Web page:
The Duffys, eco-friendly and ultra-quiet electric vessels with no loud combustion engines to disrupt the peace of the preserve, increase the already high probability of viewing various animal species in their natural habitat. “They’re like golf carts on the water,” Savarese said.
The magic of the Duffy cruiser is apparent the moment you leave the dock. Surrounded by massive Live Oaks draped in Spanish moss, the all-encompassing quietude of the Preserve lends an ethereal quality to the trip. Even normally boisterous children can’t help but quietly “ooh” and “ahh” as the voyage begins.
In addition to wildlife spotting, the tours focus on the interesting history and development of the Sea Pines Forest Preserve.
In addition to wildlife, the tours focus on the interesting history and development of the Sea Pines Forest Preserve. Year-round, the Preserve is bursting with life, thanks to an intricate system of manufactured lakes filled by rainwater, run-off, and hydrostatic pressure—a phenomenon caused by the pressure of the ocean leaching through our sandy loam soil to fill the five holes dug in the 1970s for the purpose of extracting development fill dirt. The process converts salt water into fresh, although the Preserve still employs multiple aerators to oxygenate the lakes, creating a healthy environment that encourages fish and other wildlife to thrive.
Birds abound in the Sea Pines Preserve, with Herons, Egrets, Osprey, Anhingas, and countless others all calling the area home. In winter months, ducks and other migratory birds make guest appearances, although the main attraction is the American alligator.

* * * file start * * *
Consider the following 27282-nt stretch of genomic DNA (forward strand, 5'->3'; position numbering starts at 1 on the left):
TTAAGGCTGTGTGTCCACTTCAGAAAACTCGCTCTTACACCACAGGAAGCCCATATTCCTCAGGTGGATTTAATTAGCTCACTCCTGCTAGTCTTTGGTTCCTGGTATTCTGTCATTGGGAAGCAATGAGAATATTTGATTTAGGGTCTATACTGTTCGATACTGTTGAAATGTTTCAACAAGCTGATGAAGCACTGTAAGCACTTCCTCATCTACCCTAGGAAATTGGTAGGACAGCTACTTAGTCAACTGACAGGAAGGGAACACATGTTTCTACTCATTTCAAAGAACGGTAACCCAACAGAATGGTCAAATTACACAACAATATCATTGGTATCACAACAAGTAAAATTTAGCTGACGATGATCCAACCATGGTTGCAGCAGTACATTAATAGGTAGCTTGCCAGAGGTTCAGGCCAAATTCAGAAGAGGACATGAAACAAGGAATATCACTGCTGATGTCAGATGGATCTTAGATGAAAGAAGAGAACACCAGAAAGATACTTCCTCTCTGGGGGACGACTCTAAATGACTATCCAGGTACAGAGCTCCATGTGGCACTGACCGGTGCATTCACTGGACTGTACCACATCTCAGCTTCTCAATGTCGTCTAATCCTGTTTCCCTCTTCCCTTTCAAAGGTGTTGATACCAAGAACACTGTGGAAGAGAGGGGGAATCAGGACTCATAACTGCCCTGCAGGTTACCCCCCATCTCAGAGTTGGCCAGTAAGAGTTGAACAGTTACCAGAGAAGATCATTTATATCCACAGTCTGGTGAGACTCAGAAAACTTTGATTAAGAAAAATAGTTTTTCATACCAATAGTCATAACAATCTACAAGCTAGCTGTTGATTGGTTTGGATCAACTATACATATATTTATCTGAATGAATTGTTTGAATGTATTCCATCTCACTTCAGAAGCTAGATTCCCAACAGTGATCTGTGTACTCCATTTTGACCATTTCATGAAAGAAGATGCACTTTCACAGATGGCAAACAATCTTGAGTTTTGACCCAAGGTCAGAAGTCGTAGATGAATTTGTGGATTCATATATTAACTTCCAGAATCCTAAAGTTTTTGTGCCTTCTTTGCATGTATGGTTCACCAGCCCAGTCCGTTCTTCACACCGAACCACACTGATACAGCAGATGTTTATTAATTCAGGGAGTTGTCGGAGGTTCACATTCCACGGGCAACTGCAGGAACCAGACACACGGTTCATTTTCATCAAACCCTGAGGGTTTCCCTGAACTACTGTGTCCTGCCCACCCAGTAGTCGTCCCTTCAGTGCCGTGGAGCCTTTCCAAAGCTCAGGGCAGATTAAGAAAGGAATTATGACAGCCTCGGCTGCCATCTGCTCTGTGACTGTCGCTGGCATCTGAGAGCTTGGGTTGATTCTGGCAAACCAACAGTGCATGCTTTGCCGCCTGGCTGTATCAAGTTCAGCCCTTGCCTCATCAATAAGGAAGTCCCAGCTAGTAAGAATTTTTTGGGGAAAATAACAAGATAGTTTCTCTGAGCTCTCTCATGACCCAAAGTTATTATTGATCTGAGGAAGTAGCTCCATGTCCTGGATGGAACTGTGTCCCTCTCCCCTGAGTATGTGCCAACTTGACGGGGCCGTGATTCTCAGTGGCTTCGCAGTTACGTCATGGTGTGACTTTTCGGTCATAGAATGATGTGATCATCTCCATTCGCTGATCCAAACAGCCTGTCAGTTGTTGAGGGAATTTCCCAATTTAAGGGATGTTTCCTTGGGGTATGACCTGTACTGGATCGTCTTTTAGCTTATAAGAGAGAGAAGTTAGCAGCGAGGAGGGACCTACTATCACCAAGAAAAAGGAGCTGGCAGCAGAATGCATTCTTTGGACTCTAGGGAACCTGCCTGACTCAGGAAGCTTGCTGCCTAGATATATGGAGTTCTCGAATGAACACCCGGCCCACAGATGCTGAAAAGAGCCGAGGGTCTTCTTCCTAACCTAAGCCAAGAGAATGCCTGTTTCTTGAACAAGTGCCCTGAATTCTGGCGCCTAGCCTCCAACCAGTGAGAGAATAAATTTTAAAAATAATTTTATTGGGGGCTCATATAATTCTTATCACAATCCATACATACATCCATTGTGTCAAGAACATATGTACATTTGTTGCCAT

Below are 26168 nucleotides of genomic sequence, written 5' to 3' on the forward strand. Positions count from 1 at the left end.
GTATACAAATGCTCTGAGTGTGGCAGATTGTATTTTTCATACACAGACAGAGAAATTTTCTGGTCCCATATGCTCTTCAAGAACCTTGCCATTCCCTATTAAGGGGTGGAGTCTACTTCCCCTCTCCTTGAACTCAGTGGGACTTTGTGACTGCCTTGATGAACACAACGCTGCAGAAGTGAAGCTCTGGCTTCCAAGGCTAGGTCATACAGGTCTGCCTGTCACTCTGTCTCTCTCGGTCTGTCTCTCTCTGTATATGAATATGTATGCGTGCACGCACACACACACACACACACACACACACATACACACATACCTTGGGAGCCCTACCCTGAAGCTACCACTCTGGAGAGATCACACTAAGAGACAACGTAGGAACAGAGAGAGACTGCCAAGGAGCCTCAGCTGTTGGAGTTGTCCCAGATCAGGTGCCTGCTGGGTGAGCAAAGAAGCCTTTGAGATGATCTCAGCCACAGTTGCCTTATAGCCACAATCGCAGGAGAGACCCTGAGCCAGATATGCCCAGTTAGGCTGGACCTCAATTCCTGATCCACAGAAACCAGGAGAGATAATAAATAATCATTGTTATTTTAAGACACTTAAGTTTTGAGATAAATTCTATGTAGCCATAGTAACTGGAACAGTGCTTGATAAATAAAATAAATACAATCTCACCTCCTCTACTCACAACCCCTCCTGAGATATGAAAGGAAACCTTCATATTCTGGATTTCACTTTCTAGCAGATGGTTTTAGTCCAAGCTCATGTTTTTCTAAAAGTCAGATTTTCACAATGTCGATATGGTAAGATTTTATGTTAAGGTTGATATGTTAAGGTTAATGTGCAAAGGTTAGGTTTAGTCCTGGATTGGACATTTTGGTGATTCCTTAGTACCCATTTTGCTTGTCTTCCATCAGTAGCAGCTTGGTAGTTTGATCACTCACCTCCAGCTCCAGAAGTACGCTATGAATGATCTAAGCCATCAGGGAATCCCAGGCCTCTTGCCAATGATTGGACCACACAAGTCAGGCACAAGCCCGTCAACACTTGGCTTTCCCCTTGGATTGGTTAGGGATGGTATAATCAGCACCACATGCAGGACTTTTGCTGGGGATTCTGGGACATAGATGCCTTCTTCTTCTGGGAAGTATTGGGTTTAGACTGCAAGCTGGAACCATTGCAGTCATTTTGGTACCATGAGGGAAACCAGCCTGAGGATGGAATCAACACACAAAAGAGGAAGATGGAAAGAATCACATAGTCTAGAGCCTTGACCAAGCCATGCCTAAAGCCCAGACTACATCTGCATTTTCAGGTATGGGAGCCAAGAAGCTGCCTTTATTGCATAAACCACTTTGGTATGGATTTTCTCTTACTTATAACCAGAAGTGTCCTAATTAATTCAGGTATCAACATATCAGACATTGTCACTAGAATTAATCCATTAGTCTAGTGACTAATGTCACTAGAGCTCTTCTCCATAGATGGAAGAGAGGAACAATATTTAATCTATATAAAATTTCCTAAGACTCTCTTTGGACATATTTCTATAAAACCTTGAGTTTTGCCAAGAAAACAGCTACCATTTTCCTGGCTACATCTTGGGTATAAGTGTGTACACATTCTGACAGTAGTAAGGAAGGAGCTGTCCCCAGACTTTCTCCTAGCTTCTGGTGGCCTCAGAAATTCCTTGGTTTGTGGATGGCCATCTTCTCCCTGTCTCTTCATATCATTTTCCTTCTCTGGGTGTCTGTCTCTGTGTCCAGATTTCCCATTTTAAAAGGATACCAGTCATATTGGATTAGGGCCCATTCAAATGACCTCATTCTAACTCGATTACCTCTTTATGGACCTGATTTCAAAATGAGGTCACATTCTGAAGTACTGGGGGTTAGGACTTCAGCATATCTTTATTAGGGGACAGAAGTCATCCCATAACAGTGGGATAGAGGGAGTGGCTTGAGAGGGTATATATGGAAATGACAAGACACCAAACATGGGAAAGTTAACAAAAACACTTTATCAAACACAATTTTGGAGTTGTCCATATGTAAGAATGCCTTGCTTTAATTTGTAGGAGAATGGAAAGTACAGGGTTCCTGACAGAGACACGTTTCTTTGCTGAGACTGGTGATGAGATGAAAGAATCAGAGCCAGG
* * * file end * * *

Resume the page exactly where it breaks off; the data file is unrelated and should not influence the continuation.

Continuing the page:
Savarese says the summer months are good for viewing alligators in the water since the ectothermic, or cold-blooded, animals depend on the cool waters of the lakes to keep their body temperatures from soaring. For guests eager to see the animals sunning themselves on the banks of the lakes, the spring or fall would be optimum for viewing.
Hunter Kostylo charms a new serpent friend.
Other reptiles are also plentiful, with a guest favorite being the rough green tree snake. Savarese and several of his captains are adept at gently plucking these beautifully colored, docile creatures from their homes in the wax myrtle trees surrounding the lakes, adding a fun and interactive element to the already educational tour. Children squeal with delight at this aspect of the trip, with a few braves souls eager to learn proper handling techniques so they can hold the harmless reptiles themselves.
As the only boat tour allowed in the Sea Pines Nature Preserve, H2O’s Nature and Alligator Boat Tour is an entertaining and highly educational trip for all ages. The long-standing businesses’ profound commitment to the preservation and conservation of the delicate ecosystem in which their tours operate ensures smiling guests leave the docks with a newfound sense of awe and wonderment at all the Lowcountry has to offer.
H2O’s Nature and Alligator Boat Tours operate year-round on a limited schedule. Peak season is April to September, with multiple trips per day being offered.
For more information, visit h2osports.com/hilton-head-alligator-tours.php